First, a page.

Office vacancies are on the rise as rates fall. This year has brought many turbulences, and the commercial real estate industry was not excused.
Direct and sublease vacancies in San Francisco have reached 8.3% in the third quarter. That is more than double than it was in the beginning of the year, while some of the city’s historically high rents continue to plummet, according to CBRE.
According to Costar the total available vacant space in SF is around 6.9 million square feet. That number includes sublease space that has been available on the market since the beginning of the pandemic, but it is not inclusive of the currently unoccupied space of companies hoping to return.
San Francisco’s available space makes up 17.6% of its 82.7 million square foot inventory, up from 13.9% in the prior quarter. This number includes all existing space that is marketed for lease, and the vacancy rates include only current vacant spaces.
According to Yasukochi, executive director of CBRE’s Tech Insights Center, since the beginning of dot com in the early 2000’s, the vacancy rate in SF was nearly double of what it is today. The city’s inventory of sublease space has hit new records as a result of the ongoing pandemic, reaching almost 6.7 million square feet in the third quarter of 2020 and putting strong pressure on asking rents, said Yasukochi.
Most likely, the reason for sublease space is coming from tech companies who were forced to cut back on their operation due to the COVID-19 pandemic, and Class B and Class C spaces are generally where those companies are located, said Yasukochi. The market is dominated by Class A space but a great proportion of that space is occupied by large tech companies and there have been significantly fewer leases by them.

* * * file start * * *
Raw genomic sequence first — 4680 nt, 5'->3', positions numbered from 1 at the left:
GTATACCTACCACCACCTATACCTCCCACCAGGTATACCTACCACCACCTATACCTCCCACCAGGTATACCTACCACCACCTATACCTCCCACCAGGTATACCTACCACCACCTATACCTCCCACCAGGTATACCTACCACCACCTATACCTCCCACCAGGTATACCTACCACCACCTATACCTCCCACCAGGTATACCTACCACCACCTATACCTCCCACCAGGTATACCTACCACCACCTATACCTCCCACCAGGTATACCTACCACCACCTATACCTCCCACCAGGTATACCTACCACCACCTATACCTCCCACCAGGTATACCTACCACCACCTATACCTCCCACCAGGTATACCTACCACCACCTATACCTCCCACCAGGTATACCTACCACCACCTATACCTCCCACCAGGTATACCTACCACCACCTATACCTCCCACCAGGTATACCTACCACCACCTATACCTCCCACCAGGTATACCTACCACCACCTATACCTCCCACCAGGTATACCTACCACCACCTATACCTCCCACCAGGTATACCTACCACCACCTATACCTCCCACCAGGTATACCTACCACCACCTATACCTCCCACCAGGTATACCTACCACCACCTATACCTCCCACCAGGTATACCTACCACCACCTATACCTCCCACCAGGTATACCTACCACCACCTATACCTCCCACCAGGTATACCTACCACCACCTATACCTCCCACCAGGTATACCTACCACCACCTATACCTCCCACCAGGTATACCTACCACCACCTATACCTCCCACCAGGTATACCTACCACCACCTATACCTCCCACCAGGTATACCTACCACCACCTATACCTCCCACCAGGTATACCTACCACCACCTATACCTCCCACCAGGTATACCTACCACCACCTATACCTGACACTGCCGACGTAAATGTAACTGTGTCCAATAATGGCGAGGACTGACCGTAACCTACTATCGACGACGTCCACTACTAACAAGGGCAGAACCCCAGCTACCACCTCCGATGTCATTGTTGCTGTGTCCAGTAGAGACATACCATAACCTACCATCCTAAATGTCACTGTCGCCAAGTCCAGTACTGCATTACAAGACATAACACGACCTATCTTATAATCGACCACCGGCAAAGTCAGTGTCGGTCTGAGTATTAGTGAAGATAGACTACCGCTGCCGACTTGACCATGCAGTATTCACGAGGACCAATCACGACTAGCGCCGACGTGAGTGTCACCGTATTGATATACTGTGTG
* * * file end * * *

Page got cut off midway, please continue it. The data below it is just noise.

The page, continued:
According to the data CBRE released, San Francisco’s average asking rents for direct leases have fallen to $80.64% per square foot in the third quarter of 2020, from $84.06 psf from the prior quarter.
Since the pandemic, sublease rates have dropped off. Look at it this way – the current asking rate for a 20,000 sqft Class A sublease, at 100 Montgomery Street is $49 psf and we’re seeing rates in the mid-$30s psf in midmarket and Jackson Square.
Twitter listed their 100,000 square feet at 110th St. as available for sublease in September, while Stripe has enlisted CBRE to market their 300,00 square feet at 510 Townsend St for sublease.
In the market of residential real estate, things have also undergone great changes, statistically speaking. Listing activity has jumped another 70% in recent months and as a result there are now nearly 3 times as many apartments listed for rent in San Francisco that there were in the same period of 2019.
Major shifts have happened and the market has adjusted accordingly. We’re still to see what the vacancy rates will be like by the end of the year.